Tuesday, February 6, 2007

Chinese Banks: A Non-Traditional Approach to Predicting Their Performance


The most commonly used traditional valuation approaches are DCF model and PE comparables, and each has its own intrinsic flaws. In DCF method, analysts are required to make assumptions on a firm's initial growth rate; terminal growth rate and in interest rate trend. The outcome share price is also highly sensitive to those assumptions. Analysts generally will adjust those parameters until the result is within a reasonable range. I always doubt the usefulness of DCF model as there are so much guesswork involved.

In using PE comparables, market PEs are affected by supply/demand of the stock and investor's sentiment about a particular sector. Hot sectors (like PRC companies recently) are unavoidably overpriced.

As we all know, stock price is a reflection of investor's view about a company's future earning power, historical performance data hence would be of little value in forecasting a company's future. In most cases this is absolutely correct, however, as we know China is an interesting country and counter-intuitive things do happen.

For the three listed Chinese state-owned banks, I believe their historical performances do have predictive power to their future performances. My rationale is based on the following three China specific factors:

The Duty To Support Government Policy

Chinese state-owned banks [Industrial & Commercial Bank of China [ICBC], Bank of China [BOC], China Construction Bank [CCB], Agricultural Bank of China [ABC]] carried the role as China's policy banks. By 'policy bank' it means their activities are more of political rather than commercial in nature. For example, if the government's policy is to support the agricultural sector, banks will offer policy lending to farmers and companies within the sector without proper consideration of commercial risk. That explains the astronomical size of NPL (Non Performing Loan) inherited with the banks before their listing. Although they are now listed (in Hong Kong as H-share) and are supposed to operate in a more business oriented fashion, I believe their obligations to support government policy still remain. That is why foreign investors are still restricted to own no more than 19.9% of share in those stated owned banks so that government can still maintain control of the board and management.

Management and Company Culture

Even though the banks have invited foreign financial institutions as strategic investors as part of the listing process, they are only minority shareholders and their capability to influence the management are in doubt. Though banks such as China Construction Bank and Bank of China had replaced their senior management teams and recruited professional management from overseas, in those huge state-owned enterprises with long history, it's easier said than done to change the company culture to a truly professionally run organization.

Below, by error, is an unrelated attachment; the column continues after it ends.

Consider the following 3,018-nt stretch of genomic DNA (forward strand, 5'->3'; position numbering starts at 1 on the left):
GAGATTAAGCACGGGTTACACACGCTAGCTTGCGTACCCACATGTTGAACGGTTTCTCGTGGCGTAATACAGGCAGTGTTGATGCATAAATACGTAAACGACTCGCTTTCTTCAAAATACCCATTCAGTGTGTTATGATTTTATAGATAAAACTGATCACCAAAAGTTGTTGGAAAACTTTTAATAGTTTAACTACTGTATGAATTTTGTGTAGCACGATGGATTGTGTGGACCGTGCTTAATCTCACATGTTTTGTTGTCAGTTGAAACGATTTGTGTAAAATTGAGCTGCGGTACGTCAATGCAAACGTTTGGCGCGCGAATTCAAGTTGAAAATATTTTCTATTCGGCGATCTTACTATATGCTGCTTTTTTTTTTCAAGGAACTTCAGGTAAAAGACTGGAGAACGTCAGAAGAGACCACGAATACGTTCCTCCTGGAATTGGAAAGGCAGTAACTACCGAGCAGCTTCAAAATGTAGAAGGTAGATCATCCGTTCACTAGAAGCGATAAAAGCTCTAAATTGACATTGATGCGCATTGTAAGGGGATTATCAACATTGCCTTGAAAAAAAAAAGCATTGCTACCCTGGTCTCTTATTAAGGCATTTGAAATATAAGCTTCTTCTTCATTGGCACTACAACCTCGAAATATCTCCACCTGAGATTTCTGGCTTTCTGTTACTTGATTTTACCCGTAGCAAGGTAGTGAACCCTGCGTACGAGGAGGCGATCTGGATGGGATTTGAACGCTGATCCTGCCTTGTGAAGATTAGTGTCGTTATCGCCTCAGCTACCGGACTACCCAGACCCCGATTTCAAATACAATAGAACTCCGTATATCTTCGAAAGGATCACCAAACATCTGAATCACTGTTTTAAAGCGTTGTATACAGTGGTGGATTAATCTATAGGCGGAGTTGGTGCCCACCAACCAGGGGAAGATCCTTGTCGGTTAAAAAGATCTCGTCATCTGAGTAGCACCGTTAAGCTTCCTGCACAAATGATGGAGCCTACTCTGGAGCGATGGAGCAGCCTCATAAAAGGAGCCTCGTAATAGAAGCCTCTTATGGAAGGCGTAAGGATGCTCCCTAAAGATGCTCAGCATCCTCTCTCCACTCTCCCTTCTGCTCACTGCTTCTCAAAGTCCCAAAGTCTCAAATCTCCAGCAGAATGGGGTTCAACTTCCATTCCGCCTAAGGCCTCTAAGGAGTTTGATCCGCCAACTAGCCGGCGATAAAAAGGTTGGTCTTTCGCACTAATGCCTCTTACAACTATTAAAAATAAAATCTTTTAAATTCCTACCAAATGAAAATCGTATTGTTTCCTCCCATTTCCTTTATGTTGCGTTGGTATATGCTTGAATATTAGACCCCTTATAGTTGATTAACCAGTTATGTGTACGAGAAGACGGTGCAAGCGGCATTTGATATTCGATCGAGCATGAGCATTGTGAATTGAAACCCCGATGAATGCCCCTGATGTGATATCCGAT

Tale Of Two Markets

Lastly, banks are having their hands tied in improving credit risk management due to the immature credit market as opposed to the rapid developing equity market in Shanghai and Shenzhen. The introduction of SHIBOR (Shanghai Interbank Offer Rate) last month is a significant milestone in China's credit market, however, it will still take a long time before instruments such as interest rate swap and credit default swap [CDS] are available and become popular. Those instruments are essential to the securitization and efficient transfer of banks' credit risks to market participants.

Because of the above reasons, I believe there be no significant changes in the banks' future relative performance comparing to their past and hence historical data can offer certain amount of predictive power.

As the biggest problem with all banks is non performing loan [NPL], I would use NPL as a major parameter to rank the banks' historical performance.

As can be seen from the table, in 2002 (which was the year prior to the government's capital injection to package the banks for listing) China Construction Bank's non-performing loan ratio (22%) is the lowest among the three, while that of ICBC is the worst. To take into account of the different branch network size, I created the ratio [(nonperforming loan %) / (number of branch)] and that will give us a feeling how worst is the situation per branch per bank. With this ratio Bank of China is the worst performing bank.

Now let's look at their profitability. As the tax rates of the banks also differ, I've used pre-tax profit as comparison. (It is expected that in 2008 the Chinese Government will reform the tax policy and all banks will have the same tax rate.) Similarly I computed the per branch profit contribution per bank. Again China Construction Bank performed the best.

From the above analysis, CCB is historically the best performing bank in terms of both credit management capability and profitability, while Bank of China is the worst.

We also noticed that CCB was also the first stated owned bank listed overseas. This is by no means a coincident. The Chinese leaders have to ensure the success of the first listed so as to set a stage for the others, as such it is reasonable to assume that the leaders should have selected the best bank to be the pioneer. Who else would have better insider information than the Chinese leaders? It would be your decision to bet with the Chinese leaders' choice or analysts' DCF models.

Evan though there is no direct channel to invest in CCB, we can still indirectly invest in ETFs with Chinese exposures. Before we make our investment to those ETFs, it would be wise to take a look at their top 10 holding first.